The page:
Franklin D. Roosevelt Four Freedoms Park
Architect: Louis Kahn
Location: New York City at the southernmost point of Roosevelt Island
Year: 2012 Franklin D. Roosevelt Four Freedoms Park
Architect: Louis Kahn
Location: New York City at the southernmost point of Roosevelt Island
Year: 2012 Franklin D. Roosevelt Four Freedoms Park
Architect: Louis Kahn
Location: New York City at the southernmost point of Roosevelt Island
Year: 2012

Franklin D. Roosevelt Four Freedoms Park

Architect: Louis Kahn

Location: New York City at the southernmost point of Roosevelt Island

Year: 2012

Architects: Project MeganomLocation: Nikolo-Lenivets, Kaluga Oblast, RussiaArchitects In Charge: Yury Grigoryan, Pavel Ivanchikov, Iliya Kulesov, Alexandra Pavlova, Yury KuznezovYear: 2006Photographs: Yury Grigoryan Architects: Project MeganomLocation: Nikolo-Lenivets, Kaluga Oblast, RussiaArchitects In Charge: Yury Grigoryan, Pavel Ivanchikov, Iliya Kulesov, Alexandra Pavlova, Yury KuznezovYear: 2006Photographs: Yury Grigoryan

Architects: 
Location: , Kaluga Oblast, Russia
Architects In Charge: Yury Grigoryan, Pavel Ivanchikov, Iliya Kulesov, Alexandra Pavlova, Yury Kuznezov
Year: 2006
Photographs: Yury Grigoryan

Arènes de Picasso in Marne La Vallée

"I call architecture frozen music." - Johann Wolfgang von Goethe



"When you see an aging building or a rusted bridge, you are seeing nature and man working together. If you paint over a building, there is no more magic to that building. But if it is allowed to age, then man has built it and nature has added to it — it’s so organic." - David Lynch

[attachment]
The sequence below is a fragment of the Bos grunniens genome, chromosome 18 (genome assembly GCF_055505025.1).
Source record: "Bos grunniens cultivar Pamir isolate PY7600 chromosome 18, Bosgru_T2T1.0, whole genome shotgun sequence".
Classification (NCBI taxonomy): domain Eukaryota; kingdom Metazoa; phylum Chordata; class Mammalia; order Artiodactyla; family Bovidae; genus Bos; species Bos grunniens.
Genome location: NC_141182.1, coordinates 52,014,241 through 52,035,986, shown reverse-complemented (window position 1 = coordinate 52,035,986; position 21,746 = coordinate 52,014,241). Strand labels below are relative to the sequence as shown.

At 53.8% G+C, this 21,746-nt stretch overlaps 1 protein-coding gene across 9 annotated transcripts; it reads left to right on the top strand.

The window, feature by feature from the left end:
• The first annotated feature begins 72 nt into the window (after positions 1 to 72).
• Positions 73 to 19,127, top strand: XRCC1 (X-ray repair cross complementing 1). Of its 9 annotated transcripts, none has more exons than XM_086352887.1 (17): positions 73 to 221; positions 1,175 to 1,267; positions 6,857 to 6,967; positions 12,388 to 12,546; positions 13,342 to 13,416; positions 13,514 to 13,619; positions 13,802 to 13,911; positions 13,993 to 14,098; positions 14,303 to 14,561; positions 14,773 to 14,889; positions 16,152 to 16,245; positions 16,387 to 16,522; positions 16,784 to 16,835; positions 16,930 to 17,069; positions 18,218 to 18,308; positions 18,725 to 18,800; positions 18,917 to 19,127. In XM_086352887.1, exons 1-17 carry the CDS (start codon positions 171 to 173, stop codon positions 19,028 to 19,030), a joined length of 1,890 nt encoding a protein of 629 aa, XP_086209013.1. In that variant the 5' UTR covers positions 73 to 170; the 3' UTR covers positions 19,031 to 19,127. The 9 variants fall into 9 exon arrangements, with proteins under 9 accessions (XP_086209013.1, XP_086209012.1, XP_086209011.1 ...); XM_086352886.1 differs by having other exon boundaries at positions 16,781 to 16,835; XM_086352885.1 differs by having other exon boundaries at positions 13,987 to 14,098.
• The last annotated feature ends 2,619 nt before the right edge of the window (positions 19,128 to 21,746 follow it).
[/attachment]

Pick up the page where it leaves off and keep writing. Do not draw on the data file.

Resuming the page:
Abandoned Stock Exchange build in the 19th century, but abandoned in 2003 due to fire regulations, Belgium. Photo via Urban Ghosts.

robstephenson:

Another view of the River Park Towers, Bronx 2014

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robstephenson.com
cjwho:

The Brain, Seattle WA by Olson Kundig Architects
The Brain is a 14,280 cubic-foot cinematic laboratory where the client, a filmmaker, can work out ideas. Physically, that neighborhood birthplace of invention, the garage, provides the conceptual model. The form is essentially a cast-in-place concrete box, intended to be a strong yet neutral background that provides complete flexibility to adapt the space at will. Inserted into the box along the north wall is a steel mezzanine. All interior structures are made using raw, hot-rolled steel sheets.
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cjwho:

The Brain, Seattle WA by Olson Kundig Architects
The Brain is a 14,280 cubic-foot cinematic laboratory where the client, a filmmaker, can work out ideas. Physically, that neighborhood birthplace of invention, the garage, provides the conceptual model. The form is essentially a cast-in-place concrete box, intended to be a strong yet neutral background that provides complete flexibility to adapt the space at will. Inserted into the box along the north wall is a steel mezzanine. All interior structures are made using raw, hot-rolled steel sheets.
CJWHO:  facebook  |  instagram | twitter  |  pinterest  |  subscribe
cjwho:

The Brain, Seattle WA by Olson Kundig Architects
The Brain is a 14,280 cubic-foot cinematic laboratory where the client, a filmmaker, can work out ideas. Physically, that neighborhood birthplace of invention, the garage, provides the conceptual model. The form is essentially a cast-in-place concrete box, intended to be a strong yet neutral background that provides complete flexibility to adapt the space at will. Inserted into the box along the north wall is a steel mezzanine. All interior structures are made using raw, hot-rolled steel sheets.